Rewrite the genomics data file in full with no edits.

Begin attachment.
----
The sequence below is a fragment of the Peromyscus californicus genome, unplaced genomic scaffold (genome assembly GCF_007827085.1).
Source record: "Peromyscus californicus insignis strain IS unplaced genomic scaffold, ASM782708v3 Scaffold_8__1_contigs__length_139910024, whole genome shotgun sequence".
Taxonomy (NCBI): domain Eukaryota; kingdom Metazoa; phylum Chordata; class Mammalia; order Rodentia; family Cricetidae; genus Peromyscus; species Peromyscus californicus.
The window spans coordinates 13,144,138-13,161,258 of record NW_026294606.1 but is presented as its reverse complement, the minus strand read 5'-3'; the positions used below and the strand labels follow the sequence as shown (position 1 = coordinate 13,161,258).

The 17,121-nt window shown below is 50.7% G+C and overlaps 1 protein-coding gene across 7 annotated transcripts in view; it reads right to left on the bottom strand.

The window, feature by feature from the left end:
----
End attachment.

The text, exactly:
The sequence below is a fragment of the Peromyscus californicus genome, unplaced genomic scaffold (genome assembly GCF_007827085.1).
Source record: "Peromyscus californicus insignis strain IS unplaced genomic scaffold, ASM782708v3 Scaffold_8__1_contigs__length_139910024, whole genome shotgun sequence".
Taxonomy (NCBI): domain Eukaryota; kingdom Metazoa; phylum Chordata; class Mammalia; order Rodentia; family Cricetidae; genus Peromyscus; species Peromyscus californicus.
The window spans coordinates 13,144,138-13,161,258 of record NW_026294606.1 but is presented as its reverse complement, the minus strand read 5'-3'; the positions used below and the strand labels follow the sequence as shown (position 1 = coordinate 13,161,258).

The 17,121-nt window shown below is 50.7% G+C and overlaps 1 protein-coding gene across 7 annotated transcripts in view; it reads right to left on the bottom strand.

The window, feature by feature from the left end: